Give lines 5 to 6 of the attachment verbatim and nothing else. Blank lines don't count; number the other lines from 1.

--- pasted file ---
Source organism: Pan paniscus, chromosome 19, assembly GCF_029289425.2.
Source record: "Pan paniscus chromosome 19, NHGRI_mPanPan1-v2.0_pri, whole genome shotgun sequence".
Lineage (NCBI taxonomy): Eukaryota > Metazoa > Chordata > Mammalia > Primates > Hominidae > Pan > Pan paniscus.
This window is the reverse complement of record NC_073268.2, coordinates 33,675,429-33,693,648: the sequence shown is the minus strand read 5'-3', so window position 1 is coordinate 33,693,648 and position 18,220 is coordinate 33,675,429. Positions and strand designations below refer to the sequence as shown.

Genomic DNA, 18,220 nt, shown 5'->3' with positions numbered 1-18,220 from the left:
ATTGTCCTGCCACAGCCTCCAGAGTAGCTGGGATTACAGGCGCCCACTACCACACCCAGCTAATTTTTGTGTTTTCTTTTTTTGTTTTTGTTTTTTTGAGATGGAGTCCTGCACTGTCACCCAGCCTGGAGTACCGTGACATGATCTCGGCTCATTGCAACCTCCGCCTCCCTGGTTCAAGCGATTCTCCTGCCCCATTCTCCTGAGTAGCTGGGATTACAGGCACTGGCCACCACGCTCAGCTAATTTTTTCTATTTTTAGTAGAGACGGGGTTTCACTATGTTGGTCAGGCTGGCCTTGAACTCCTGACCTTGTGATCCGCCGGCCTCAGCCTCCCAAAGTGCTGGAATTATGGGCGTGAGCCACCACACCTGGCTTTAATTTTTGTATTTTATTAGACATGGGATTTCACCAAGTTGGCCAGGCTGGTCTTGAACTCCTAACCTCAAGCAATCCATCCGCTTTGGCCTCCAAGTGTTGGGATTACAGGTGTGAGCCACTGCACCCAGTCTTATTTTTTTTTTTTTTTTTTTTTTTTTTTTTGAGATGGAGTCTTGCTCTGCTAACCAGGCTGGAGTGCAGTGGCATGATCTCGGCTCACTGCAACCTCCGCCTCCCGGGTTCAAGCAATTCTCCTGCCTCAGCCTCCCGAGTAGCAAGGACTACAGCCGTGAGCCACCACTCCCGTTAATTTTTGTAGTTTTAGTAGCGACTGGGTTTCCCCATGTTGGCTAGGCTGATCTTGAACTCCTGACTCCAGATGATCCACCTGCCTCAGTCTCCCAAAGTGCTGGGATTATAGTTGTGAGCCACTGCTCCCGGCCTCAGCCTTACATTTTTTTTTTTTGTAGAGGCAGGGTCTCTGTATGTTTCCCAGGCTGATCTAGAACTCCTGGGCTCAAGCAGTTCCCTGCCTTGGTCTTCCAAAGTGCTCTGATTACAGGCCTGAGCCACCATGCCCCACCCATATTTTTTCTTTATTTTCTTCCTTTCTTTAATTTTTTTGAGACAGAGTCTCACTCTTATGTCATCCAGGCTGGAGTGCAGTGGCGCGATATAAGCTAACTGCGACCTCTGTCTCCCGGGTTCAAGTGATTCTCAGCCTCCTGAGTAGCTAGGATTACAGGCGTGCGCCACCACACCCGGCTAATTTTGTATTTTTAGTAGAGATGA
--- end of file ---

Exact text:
Genomic DNA, 18,220 nt, shown 5'->3' with positions numbered 1-18,220 from the left:
ATTGTCCTGCCACAGCCTCCAGAGTAGCTGGGATTACAGGCGCCCACTACCACACCCAGCTAATTTTTGTGTTTTCTTTTTTTGTTTTTGTTTTTTTGAGATGGAGTCCTGCACTGTCACCCAGCCTGGAGTACCGTGACATGATCTCGGCTCATTGCAACCTCCGCCTCCCTGGTTCAAGCGATTCTCCTGCCCCATTCTCCTGAGTAGCTGGGATTACAGGCACTGGCCACCACGCTCAGCTAATTTTTTCTATTTTTAGTAGAGACGGGGTTTCACTATGTTGGTCAGGCTGGCCTTGAACTCCTGACCTTGTGATCCGCCGGCCTCAGCCTCCCAAAGTGCTGGAATTATGGGCGTGAGCCACCACACCTGGCTTTAATTTTTGTATTTTATTAGACATGGGATTTCACCAAGTTGGCCAGGCTGGTCTTGAACTCCTAACCTCAAGCAATCCATCCGCTTTGGCCTCCAAGTGTTGGGATTACAGGTGTGAGCCACTGCACCCAGTCTTATTTTTTTTTTTTTTTTTTTTTTTTTTTTTGAGATGGAGTCTTGCTCTGCTAACCAGGCTGGAGTGCAGTGGCATGATCTCGGCTCACTGCAACCTCCGCCTCCCGGGTTCAAGCAATTCTCCTGCCTCAGCCTCCCGAGTAGCAAGGACTACAGCCGTGAGCCACCACTCCCGTTAATTTTTGTAGTTTTAGTAGCGACTGGGTTTCCCCATGTTGGCTAGGCTGATCTTGAACTCCTGACTCCAGATGATCCACCTGCCTCAGTCTCCCAAAGTGCTGGGATTATAGTTGTGAGCCACTGCTCCCGGCCTCAGCCTTACATTTTTTTTTTTTGTAGAGGCAGGGTCTCTGTATGTTTCCCAGGCTGATCTAGAACTCCTGGGCTCAAGCAGTTCCCTGCCTTGGTCTTCCAAAGTGCTCTGATTACAGGCCTGAGCCACCATGCCCCACCCATATTTTTTCTTTATTTTCTTCCTTTCTTTAATTTTTTTGAGACAGAGTCTCACTCTTATGTCATCCAGGCTGGAGTGCAGTGGCGCGATATAAGCTAACTGCGACCTCTGTCTCCCGGGTTCAAGTGATTCTCAGCCTCCTGAGTAGCTAGGATTACAGGCGTGCGCCACCACACCCGGCTAATTTTGTATTTTTAGTAGAGATGA